No fans -- at least to start
As for the "home field" part of home-field advantage, some of it no doubt flows from familiarity with the ballpark and its peculiarities. That's not going away. Another component, however, is the effect of the home crowd on the opposing players and the umpires. The bigger the moment, the more verve and vinegar the home crowd brings, generally speaking.
Doubtless, you'll recall this instance from the 2013 NL Wild Card Game:
With something like that, it's impossible to separate correlation and causation, but it seems likely that the PNC Park crowd had at least a little something to do with Johnny Cueto's tribulations on that night.
As for the umpiring part of things, it's largely reducible to ball and strike calls by the plate ump. There's compelling evidence that umps call those balls and strikes with a modest but very real bias toward the home team. This isn't intentional, of course. It's the residue of an unconscious dynamic that comes from wanting to pacify the braying throngs of fans in the seats. Umps are subject to human limitations, and even though they are very good at their craft they can't fully tame those inaccessible corners of the mind.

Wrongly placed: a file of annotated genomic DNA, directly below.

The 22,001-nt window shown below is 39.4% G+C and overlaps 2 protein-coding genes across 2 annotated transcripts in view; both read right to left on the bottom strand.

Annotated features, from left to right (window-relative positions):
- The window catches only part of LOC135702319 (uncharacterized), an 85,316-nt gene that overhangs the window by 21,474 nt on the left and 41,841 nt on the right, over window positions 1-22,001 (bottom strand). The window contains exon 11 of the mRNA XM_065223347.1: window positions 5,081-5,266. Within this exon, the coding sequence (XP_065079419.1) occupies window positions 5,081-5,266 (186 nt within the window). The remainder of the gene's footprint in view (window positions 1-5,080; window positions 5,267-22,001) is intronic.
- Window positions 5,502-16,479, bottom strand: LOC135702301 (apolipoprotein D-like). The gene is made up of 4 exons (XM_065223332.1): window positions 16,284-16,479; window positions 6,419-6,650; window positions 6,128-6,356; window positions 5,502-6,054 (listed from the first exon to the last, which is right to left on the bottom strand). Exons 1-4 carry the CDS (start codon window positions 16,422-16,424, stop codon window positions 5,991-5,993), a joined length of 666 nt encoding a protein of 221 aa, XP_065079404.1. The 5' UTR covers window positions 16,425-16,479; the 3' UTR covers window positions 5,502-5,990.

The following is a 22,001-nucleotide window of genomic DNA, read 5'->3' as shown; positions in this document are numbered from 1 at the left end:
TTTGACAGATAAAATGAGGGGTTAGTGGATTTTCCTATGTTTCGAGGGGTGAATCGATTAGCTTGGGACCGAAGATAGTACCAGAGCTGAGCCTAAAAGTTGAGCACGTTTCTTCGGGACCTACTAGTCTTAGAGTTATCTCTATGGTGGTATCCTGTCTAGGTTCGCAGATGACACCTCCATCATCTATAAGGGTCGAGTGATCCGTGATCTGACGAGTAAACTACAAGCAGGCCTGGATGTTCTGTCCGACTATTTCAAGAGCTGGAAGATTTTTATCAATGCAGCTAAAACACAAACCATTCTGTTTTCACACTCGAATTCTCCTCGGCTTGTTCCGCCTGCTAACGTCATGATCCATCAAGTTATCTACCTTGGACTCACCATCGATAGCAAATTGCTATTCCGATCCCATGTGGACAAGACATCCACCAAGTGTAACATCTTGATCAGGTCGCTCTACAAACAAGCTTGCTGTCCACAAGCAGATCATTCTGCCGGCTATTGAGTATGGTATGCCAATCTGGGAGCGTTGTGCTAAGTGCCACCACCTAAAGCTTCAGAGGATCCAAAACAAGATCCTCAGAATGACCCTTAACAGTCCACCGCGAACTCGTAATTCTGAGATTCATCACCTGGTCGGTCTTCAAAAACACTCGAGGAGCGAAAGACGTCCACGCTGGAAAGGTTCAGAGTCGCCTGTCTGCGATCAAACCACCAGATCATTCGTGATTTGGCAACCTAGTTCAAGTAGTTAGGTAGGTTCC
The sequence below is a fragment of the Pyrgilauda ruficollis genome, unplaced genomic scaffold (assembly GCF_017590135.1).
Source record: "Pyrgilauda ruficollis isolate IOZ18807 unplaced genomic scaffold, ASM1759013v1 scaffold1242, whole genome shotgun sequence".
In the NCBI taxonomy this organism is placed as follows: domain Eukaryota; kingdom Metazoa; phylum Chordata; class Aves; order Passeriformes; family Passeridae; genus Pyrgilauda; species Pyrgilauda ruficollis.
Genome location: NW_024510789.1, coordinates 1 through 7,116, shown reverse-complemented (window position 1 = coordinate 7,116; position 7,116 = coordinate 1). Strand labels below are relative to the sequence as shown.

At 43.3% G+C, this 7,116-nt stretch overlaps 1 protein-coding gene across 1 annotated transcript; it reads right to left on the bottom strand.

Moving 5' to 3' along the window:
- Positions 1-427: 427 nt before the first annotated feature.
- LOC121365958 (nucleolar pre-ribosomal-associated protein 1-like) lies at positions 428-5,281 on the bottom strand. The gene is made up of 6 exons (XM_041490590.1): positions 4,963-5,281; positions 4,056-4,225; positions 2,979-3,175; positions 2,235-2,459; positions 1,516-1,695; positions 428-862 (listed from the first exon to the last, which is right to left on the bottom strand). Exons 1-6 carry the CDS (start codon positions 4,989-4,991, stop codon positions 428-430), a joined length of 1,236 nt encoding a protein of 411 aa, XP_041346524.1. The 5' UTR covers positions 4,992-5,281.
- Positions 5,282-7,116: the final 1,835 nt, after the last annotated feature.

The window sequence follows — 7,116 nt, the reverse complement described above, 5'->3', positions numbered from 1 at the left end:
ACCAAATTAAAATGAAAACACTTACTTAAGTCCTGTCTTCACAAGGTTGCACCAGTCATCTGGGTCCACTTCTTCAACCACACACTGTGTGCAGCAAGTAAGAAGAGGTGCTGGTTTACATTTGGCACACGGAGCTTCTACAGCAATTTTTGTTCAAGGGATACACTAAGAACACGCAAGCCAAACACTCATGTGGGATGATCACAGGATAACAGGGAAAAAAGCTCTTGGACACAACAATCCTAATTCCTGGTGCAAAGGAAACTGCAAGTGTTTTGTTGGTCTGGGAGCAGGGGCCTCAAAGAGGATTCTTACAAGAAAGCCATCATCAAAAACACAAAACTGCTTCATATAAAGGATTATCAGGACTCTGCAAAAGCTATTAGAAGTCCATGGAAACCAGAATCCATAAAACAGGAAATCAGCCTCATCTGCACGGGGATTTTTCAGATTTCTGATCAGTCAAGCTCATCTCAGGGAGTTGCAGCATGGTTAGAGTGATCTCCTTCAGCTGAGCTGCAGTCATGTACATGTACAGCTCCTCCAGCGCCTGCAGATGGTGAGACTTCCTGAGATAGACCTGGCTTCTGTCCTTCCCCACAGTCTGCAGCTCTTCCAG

As noted, the reasonable assumption is that the presence of fans -- densely packed and making themselves heard -- is the driver here. Because of COVID-19, no fans will be in the seats for MLB games in 2020, at least for the start of the season. Maybe at some point, certain ballparks in certain states open up to partial capacity seating, but given the recent trends of the virus that seems unlikely. Even if things do open up to a limited extent, the "fan effect" will surely be attenuated when it comes to its capacity to rattle visiting players and predispose the authority figure behind the dish.
So in 2020, don't sweat the home-road inequities too much. It'll matter less than it ever has, for those three reasons above.